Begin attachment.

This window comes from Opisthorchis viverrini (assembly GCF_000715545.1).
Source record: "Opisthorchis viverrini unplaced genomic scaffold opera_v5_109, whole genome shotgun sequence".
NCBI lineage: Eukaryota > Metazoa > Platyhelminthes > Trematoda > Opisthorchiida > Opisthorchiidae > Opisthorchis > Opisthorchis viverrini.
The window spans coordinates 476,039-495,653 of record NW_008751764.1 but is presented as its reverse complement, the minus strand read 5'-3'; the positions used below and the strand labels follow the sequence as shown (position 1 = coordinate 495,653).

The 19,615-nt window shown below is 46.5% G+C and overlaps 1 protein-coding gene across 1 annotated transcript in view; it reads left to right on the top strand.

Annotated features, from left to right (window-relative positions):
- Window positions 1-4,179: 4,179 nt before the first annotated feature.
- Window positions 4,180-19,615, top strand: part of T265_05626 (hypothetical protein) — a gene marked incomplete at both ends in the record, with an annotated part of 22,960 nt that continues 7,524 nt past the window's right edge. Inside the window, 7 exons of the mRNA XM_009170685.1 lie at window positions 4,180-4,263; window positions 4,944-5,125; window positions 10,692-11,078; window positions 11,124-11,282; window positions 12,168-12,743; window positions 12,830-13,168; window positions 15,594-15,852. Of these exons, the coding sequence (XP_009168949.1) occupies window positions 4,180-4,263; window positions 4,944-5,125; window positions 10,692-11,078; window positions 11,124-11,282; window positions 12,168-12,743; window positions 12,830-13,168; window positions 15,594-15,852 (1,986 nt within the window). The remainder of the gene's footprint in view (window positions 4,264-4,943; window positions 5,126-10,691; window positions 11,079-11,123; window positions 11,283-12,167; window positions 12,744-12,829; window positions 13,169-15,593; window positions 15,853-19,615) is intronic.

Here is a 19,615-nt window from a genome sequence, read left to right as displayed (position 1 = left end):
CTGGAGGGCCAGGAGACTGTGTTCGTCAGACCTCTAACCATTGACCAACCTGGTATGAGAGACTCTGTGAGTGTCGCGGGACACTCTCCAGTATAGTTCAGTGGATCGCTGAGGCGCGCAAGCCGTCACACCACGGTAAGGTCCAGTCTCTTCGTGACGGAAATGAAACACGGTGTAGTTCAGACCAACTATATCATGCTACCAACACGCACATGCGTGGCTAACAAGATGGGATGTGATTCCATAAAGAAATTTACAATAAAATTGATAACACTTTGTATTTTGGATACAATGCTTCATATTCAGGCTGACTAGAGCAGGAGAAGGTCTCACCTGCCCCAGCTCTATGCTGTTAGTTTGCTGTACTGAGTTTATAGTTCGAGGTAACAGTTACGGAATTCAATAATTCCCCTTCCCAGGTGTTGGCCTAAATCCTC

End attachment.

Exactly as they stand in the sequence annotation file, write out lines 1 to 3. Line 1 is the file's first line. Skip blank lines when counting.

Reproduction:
This window comes from Opisthorchis viverrini (assembly GCF_000715545.1).
Source record: "Opisthorchis viverrini unplaced genomic scaffold opera_v5_109, whole genome shotgun sequence".
NCBI lineage: Eukaryota > Metazoa > Platyhelminthes > Trematoda > Opisthorchiida > Opisthorchiidae > Opisthorchis > Opisthorchis viverrini.